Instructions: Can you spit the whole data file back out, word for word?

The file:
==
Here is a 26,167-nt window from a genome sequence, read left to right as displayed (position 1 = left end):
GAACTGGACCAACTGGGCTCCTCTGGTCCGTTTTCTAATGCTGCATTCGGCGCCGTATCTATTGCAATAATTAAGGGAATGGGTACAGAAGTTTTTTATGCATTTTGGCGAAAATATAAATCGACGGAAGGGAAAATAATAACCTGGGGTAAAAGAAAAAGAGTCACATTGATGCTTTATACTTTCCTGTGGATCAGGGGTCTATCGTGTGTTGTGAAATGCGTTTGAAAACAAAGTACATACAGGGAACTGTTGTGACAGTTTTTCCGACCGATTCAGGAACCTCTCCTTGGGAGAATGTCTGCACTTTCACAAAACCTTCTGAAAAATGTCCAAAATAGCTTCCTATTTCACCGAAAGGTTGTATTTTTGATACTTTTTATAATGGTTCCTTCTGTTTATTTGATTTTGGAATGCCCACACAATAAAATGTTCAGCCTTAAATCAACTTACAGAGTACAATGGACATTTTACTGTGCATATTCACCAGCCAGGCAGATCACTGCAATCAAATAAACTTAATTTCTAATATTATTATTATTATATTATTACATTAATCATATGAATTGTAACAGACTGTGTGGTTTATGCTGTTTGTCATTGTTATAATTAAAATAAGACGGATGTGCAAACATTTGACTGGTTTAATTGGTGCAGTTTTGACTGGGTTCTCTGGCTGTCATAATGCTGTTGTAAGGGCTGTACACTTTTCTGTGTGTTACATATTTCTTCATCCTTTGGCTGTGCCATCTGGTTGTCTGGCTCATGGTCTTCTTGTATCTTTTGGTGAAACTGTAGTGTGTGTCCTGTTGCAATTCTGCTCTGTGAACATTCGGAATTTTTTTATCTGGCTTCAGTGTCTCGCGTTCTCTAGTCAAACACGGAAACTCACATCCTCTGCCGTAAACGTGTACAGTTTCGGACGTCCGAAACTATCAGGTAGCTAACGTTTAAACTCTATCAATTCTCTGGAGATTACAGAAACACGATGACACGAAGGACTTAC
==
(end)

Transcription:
Here is a 26,167-nt window from a genome sequence, read left to right as displayed (position 1 = left end):
GAACTGGACCAACTGGGCTCCTCTGGTCCGTTTTCTAATGCTGCATTCGGCGCCGTATCTATTGCAATAATTAAGGGAATGGGTACAGAAGTTTTTTATGCATTTTGGCGAAAATATAAATCGACGGAAGGGAAAATAATAACCTGGGGTAAAAGAAAAAGAGTCACATTGATGCTTTATACTTTCCTGTGGATCAGGGGTCTATCGTGTGTTGTGAAATGCGTTTGAAAACAAAGTACATACAGGGAACTGTTGTGACAGTTTTTCCGACCGATTCAGGAACCTCTCCTTGGGAGAATGTCTGCACTTTCACAAAACCTTCTGAAAAATGTCCAAAATAGCTTCCTATTTCACCGAAAGGTTGTATTTTTGATACTTTTTATAATGGTTCCTTCTGTTTATTTGATTTTGGAATGCCCACACAATAAAATGTTCAGCCTTAAATCAACTTACAGAGTACAATGGACATTTTACTGTGCATATTCACCAGCCAGGCAGATCACTGCAATCAAATAAACTTAATTTCTAATATTATTATTATTATATTATTACATTAATCATATGAATTGTAACAGACTGTGTGGTTTATGCTGTTTGTCATTGTTATAATTAAAATAAGACGGATGTGCAAACATTTGACTGGTTTAATTGGTGCAGTTTTGACTGGGTTCTCTGGCTGTCATAATGCTGTTGTAAGGGCTGTACACTTTTCTGTGTGTTACATATTTCTTCATCCTTTGGCTGTGCCATCTGGTTGTCTGGCTCATGGTCTTCTTGTATCTTTTGGTGAAACTGTAGTGTGTGTCCTGTTGCAATTCTGCTCTGTGAACATTCGGAATTTTTTTATCTGGCTTCAGTGTCTCGCGTTCTCTAGTCAAACACGGAAACTCACATCCTCTGCCGTAAACGTGTACAGTTTCGGACGTCCGAAACTATCAGGTAGCTAACGTTTAAACTCTATCAATTCTCTGGAGATTACAGAAACACGATGACACGAAGGACTTAC